The Lions will put Georgia quarterback Matthew Stafford through a private workout March 31 in Athens, Ga. The next day, they will attend Southern California's pro day. They don't plan to put USC QB Mark Sanchez through a private workout, but they hope he will agree to make some of the types of throws they would like to see.
What is Schwartz's response when people say the Lions need to take a quarterback?
"I think that's paramount," Schwartz said. "We need to find a quarterback. I've been on the record saying quarterback is the most important position on the team. But there's a lot of different ways to get that quarterback."
So will the Lions play it safe at No. 1 and take a left tackle like Baylor's Jason Smith or Virginia's Eugene Monroe or a linebacker like Wake Forest's Aaron Curry?
"I might go for it on fourth-and-one every once in awhile," Schwartz said. "I don't know if safe is part of the criteria for the No. 1 pick. You want to feel comfortable with the guy and things like that, but I don't think that when you look at that, you say, ‘Hey, look, this is safe.' Safe choice, a little bit, sounds like compromise."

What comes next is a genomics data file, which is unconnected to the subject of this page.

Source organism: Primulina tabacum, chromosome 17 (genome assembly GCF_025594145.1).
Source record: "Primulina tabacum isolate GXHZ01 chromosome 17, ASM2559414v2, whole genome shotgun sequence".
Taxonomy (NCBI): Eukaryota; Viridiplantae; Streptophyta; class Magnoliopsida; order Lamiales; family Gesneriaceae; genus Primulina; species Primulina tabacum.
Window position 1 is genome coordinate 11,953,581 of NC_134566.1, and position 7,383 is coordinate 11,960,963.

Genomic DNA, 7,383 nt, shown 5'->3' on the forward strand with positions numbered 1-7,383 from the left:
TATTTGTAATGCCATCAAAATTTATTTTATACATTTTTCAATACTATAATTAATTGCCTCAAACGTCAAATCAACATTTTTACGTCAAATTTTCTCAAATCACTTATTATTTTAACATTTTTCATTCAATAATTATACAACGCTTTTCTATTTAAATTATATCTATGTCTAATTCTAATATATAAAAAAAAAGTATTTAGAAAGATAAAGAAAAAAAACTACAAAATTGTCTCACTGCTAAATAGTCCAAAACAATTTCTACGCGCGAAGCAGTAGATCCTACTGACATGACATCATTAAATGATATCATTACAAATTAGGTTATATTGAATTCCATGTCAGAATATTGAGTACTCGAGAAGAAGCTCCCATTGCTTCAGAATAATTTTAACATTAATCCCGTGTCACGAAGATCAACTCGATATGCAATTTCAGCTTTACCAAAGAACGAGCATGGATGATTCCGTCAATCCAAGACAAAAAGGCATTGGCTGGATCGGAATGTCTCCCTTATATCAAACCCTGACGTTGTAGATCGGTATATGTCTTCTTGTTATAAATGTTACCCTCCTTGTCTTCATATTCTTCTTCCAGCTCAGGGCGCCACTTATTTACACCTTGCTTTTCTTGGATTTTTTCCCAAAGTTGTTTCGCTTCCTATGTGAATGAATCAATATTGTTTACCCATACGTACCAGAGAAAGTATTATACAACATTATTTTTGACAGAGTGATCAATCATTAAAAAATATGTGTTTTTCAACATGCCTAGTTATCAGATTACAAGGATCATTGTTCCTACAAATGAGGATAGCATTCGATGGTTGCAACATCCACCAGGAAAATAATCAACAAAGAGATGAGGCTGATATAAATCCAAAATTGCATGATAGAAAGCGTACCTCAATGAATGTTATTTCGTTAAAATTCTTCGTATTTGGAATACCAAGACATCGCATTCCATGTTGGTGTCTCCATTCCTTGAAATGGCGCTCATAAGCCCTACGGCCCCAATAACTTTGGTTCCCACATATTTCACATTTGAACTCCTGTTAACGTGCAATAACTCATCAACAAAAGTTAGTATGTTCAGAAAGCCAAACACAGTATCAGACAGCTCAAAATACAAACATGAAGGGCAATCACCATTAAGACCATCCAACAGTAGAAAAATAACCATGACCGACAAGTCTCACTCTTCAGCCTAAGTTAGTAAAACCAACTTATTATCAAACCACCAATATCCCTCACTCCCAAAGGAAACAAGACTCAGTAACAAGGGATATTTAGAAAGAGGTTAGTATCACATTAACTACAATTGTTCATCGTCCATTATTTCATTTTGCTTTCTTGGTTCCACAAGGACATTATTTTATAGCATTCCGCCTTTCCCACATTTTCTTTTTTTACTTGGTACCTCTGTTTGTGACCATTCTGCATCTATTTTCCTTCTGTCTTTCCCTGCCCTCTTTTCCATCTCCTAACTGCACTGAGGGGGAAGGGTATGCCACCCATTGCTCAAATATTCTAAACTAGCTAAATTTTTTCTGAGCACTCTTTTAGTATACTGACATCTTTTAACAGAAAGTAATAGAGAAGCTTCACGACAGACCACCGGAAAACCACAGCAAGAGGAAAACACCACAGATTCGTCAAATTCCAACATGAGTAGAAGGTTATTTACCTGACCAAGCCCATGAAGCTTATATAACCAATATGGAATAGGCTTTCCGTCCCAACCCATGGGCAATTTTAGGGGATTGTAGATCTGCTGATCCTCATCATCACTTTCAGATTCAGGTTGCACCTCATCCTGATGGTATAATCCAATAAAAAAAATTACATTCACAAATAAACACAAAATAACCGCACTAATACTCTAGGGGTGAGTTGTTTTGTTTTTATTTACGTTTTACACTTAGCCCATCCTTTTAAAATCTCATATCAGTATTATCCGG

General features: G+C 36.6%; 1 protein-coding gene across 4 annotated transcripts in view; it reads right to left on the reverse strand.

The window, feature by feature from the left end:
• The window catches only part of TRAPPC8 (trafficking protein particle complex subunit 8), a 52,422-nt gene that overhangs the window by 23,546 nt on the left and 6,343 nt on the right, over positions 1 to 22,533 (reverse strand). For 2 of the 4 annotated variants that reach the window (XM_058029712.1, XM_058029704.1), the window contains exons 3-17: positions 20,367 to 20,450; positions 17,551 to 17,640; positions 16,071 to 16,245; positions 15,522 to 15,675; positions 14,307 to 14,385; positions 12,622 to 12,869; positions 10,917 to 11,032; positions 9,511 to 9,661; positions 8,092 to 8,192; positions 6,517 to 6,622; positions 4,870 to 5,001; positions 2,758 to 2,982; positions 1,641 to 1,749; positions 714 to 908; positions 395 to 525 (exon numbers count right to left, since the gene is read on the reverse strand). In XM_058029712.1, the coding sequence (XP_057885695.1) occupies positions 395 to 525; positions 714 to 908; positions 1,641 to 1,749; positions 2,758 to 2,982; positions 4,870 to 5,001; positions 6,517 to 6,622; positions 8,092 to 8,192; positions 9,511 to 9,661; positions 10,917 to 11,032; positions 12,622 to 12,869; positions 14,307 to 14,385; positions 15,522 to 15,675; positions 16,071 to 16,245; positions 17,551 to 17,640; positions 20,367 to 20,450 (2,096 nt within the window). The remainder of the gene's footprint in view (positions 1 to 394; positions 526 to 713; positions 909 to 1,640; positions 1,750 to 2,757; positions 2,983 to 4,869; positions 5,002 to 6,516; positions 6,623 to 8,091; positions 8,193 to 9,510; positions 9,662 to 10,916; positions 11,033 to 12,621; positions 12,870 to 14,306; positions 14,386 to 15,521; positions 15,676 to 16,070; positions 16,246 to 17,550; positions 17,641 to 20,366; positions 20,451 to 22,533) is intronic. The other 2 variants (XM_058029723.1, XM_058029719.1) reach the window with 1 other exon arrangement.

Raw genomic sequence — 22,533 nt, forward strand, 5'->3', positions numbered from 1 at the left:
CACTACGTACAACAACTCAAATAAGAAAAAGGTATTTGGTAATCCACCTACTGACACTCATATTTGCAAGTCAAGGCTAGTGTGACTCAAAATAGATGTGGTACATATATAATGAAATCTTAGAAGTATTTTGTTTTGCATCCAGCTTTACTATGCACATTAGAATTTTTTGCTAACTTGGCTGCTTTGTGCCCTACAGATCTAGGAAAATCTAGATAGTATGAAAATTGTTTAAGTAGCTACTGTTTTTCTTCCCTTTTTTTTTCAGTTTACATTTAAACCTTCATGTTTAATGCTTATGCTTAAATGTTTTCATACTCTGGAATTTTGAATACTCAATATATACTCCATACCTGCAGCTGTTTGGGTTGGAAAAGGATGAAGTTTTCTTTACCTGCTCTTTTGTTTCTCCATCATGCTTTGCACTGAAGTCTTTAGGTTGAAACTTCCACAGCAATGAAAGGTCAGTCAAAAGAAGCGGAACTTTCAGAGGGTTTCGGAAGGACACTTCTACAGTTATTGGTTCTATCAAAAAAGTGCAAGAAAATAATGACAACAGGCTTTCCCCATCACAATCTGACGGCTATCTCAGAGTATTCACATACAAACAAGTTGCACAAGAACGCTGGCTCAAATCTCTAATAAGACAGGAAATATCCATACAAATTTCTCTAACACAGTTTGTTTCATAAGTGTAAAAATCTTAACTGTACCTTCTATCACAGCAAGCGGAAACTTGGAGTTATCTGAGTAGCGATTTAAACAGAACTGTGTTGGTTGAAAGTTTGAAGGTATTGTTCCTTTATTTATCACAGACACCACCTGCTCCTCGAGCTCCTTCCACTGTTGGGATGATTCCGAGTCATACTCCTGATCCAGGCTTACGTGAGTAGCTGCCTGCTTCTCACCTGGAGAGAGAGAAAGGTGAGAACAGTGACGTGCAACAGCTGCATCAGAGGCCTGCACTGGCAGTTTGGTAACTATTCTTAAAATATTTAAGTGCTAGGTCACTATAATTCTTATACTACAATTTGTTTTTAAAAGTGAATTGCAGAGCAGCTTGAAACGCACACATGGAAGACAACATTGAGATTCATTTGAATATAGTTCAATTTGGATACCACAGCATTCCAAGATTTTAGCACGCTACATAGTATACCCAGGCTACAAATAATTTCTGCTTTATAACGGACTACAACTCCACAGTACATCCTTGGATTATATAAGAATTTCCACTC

The new rules should shrink the pool of free agents. Lewand dismissed the idea of owners backing up Brinks trucks to pay free agents. "Who are you backing the Brinks truck up to get?" Lewand said. "Who?"
QUOTE TO NOTE: "I just said to him, ‘Detroit, at some point they're going to win. At some point, they're going to win and win big. I don't know when it's going to be. But at some point, it's going to happen.' Hell, I'd want to be the quarterback of that, too, when that happens. That would be a great place to be whenever that comes around." - Hall of Fame quarterback Troy Aikman, on what he told Georgia QB Matthew Stafford, a candidate to be the Lions' pick first overall.
GREEN BAY PACKERS
Pro Bowl safety Nick Collins didn't report for the start of the Packers' voluntary offseason workout program March 16, though he apparently had a reasonable excuse.
Collins and wife Andrea are expecting their third child this spring.
Although the delivery wasn't believed to be imminent, Collins decided to stay put at home in Florida until the baby is born because he reportedly isn't happy that Green Bay isn't talking contract extension with him.
"He's got it on his mind," head coach Mike McCarthy told the Milwaukee Journal Sentinel. "That's obvious to everybody. It's important, really, in my conversations with Nick, we both agreed, you need to separate football from business. And, that's what we're going to do here in the near future."
Collins, a second-round draft pick in 2005, is entering the final year of his rookie contract with the team on the heels of a monster breakout season.